There are many so-called male hormones, most of which are considered androgens, such as testosterone, dihydrotestosterone, androstenedione, 11-ketotestosterone and dehydroepiandrosterone and DHEA. There are also a few other male hormones that don't belong to the androgen group, including follicle-stimulating hormone and luteinizing hormone.
Although they are referred to as male hormones, all these chemicals are also produced by women, albeit in much smaller amounts. The androgen sex hormones are essentially what makes a male, as they directly contribute to the male physique and sexual development.
Testosterone and dihydrotestosterone are by far the two most important androgens in humans, while DHEA and androstenedione play a more minor role in all male vertebrates. Although it has only a minimal function in humans and most four-legged animals, 11-ketotestosterone is the primary androgen in sharks and most bony fish species.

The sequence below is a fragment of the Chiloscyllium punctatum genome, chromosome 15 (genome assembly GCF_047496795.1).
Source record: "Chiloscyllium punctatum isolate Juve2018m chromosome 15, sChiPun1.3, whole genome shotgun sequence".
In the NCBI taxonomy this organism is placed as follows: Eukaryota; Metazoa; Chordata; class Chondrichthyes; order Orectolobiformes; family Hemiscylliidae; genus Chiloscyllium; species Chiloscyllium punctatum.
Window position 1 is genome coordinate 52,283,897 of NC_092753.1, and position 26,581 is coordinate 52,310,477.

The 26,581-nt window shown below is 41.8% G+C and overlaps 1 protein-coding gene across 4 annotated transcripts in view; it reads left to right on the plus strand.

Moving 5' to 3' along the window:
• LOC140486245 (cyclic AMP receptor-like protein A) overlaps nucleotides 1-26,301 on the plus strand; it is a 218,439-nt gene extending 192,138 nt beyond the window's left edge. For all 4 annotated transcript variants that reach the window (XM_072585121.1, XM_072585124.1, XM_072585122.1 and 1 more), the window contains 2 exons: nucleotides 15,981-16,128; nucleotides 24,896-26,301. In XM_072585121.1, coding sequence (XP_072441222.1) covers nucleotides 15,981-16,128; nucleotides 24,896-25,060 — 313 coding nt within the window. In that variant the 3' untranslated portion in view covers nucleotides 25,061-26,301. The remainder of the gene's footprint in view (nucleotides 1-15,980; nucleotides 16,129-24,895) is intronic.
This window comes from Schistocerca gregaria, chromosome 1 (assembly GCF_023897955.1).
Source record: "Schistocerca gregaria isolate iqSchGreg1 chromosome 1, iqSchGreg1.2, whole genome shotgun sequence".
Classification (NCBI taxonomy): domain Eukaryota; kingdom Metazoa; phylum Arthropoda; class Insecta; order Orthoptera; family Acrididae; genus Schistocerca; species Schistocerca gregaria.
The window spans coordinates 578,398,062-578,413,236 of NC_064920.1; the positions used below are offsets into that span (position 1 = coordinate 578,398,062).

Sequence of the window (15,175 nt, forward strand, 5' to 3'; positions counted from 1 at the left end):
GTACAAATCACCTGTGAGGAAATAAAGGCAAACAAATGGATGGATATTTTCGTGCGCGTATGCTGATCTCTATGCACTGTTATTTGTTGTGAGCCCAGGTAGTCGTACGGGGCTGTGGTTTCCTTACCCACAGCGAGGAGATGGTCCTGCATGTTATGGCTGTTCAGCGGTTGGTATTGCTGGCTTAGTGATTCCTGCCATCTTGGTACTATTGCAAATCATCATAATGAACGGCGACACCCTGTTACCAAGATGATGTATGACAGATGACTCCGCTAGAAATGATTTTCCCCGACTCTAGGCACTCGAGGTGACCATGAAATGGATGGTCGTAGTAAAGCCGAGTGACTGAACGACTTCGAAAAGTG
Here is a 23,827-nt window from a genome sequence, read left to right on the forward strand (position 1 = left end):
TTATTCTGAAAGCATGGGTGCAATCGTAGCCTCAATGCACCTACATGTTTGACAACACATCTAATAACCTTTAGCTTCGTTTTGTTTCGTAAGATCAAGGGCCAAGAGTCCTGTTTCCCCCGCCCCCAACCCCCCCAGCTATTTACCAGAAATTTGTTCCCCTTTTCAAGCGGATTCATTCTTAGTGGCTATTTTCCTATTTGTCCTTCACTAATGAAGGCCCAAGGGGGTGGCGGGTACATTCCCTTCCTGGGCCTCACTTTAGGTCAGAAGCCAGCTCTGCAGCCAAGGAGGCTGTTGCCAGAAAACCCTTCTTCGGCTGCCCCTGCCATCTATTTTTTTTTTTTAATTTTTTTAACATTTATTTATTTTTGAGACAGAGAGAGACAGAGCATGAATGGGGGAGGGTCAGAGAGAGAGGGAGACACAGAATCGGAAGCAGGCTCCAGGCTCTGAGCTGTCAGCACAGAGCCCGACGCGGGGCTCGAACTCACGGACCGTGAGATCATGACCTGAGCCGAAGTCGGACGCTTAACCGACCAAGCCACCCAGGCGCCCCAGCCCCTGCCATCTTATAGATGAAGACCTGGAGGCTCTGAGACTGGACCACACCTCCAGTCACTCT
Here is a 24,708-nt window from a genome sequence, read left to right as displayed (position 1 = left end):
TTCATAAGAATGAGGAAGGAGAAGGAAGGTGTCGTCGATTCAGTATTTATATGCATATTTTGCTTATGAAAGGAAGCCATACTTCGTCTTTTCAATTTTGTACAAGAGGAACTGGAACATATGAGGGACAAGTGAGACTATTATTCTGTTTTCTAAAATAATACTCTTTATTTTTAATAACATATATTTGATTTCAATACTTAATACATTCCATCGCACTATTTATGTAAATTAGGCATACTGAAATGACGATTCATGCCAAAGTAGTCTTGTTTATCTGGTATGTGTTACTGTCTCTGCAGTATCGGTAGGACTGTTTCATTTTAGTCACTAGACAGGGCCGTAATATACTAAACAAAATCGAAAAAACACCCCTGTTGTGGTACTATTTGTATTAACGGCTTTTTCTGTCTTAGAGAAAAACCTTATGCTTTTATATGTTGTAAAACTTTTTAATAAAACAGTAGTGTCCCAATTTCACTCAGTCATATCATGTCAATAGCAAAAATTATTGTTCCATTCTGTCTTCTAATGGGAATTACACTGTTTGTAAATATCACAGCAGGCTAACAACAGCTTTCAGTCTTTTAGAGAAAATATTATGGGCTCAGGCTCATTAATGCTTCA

Luteinizing hormone, or LH, is another quite important sex hormone because it plays a major role in stimulating the body to produce testosterone. When this happens, certain enzymes in the body begin transforming cholesterol into a steroid known as pregnenolone, which is the basic building block of most all androgens.
Follicle-stimulating hormone plays a major role in male sexual development and reproduction, as it is essential for helping the body to produce sperm.